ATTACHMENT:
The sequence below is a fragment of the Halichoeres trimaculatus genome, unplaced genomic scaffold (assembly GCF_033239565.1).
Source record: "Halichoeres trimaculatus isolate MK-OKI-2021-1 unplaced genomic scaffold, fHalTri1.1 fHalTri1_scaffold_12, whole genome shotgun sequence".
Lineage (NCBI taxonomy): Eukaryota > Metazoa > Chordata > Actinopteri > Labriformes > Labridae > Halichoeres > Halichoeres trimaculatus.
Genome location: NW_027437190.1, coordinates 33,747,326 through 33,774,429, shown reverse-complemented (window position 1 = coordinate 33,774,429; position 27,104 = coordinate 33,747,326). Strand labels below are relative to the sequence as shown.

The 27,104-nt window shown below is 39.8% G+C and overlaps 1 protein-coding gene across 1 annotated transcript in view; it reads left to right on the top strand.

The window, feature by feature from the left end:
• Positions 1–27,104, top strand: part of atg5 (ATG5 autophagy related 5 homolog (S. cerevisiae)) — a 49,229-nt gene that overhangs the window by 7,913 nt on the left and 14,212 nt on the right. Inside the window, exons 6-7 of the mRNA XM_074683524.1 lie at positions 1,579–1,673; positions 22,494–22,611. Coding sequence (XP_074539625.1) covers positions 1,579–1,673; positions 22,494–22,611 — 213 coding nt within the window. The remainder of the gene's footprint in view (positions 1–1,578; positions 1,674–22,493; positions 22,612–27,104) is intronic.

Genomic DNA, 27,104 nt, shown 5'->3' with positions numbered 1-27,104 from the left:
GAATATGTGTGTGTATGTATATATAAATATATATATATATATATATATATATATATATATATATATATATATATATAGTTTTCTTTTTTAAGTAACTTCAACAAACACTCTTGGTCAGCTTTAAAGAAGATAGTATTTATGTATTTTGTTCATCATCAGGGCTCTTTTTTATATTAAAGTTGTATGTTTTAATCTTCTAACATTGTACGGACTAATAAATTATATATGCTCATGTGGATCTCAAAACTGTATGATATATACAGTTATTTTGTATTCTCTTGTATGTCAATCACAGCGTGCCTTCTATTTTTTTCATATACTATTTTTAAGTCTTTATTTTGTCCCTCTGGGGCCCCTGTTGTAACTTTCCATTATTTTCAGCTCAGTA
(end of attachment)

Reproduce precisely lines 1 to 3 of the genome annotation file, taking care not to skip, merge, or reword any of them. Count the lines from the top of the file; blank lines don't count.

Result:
The sequence below is a fragment of the Halichoeres trimaculatus genome, unplaced genomic scaffold (assembly GCF_033239565.1).
Source record: "Halichoeres trimaculatus isolate MK-OKI-2021-1 unplaced genomic scaffold, fHalTri1.1 fHalTri1_scaffold_12, whole genome shotgun sequence".
Lineage (NCBI taxonomy): Eukaryota > Metazoa > Chordata > Actinopteri > Labriformes > Labridae > Halichoeres > Halichoeres trimaculatus.